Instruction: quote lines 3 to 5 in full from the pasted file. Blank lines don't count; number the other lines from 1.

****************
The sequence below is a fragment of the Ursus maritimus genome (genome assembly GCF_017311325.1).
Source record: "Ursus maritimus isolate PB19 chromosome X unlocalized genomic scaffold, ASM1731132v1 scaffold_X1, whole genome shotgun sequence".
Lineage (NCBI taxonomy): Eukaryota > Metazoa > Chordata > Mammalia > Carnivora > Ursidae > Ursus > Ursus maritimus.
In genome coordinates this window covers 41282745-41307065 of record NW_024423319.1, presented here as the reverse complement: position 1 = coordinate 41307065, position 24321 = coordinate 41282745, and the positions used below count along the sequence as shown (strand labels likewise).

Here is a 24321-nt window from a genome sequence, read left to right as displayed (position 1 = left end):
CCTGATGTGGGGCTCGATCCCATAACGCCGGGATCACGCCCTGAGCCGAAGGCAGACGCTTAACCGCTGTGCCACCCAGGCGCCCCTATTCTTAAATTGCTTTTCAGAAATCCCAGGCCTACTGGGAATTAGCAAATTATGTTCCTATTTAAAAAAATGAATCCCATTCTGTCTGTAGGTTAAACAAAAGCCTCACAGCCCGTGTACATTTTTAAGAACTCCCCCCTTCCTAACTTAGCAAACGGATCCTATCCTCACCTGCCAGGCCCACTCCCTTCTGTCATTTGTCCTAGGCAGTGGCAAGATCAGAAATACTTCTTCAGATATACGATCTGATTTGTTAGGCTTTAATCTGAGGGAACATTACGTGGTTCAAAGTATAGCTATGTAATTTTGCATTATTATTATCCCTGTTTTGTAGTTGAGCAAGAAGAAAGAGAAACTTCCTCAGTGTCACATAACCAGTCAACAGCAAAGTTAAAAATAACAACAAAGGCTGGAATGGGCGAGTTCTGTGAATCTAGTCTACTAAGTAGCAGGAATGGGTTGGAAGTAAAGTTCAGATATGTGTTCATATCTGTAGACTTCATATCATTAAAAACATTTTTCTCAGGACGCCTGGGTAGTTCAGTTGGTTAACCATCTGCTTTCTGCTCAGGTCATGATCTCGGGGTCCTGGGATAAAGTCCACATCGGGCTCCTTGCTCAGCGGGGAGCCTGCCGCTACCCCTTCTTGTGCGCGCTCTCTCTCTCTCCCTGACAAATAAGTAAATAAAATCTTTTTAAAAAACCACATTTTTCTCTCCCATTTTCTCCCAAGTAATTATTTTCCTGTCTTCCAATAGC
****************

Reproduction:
Lineage (NCBI taxonomy): Eukaryota > Metazoa > Chordata > Mammalia > Carnivora > Ursidae > Ursus > Ursus maritimus.
In genome coordinates this window covers 41282745-41307065 of record NW_024423319.1, presented here as the reverse complement: position 1 = coordinate 41307065, position 24321 = coordinate 41282745, and the positions used below count along the sequence as shown (strand labels likewise).

Here is a 24321-nt window from a genome sequence, read left to right as displayed (position 1 = left end):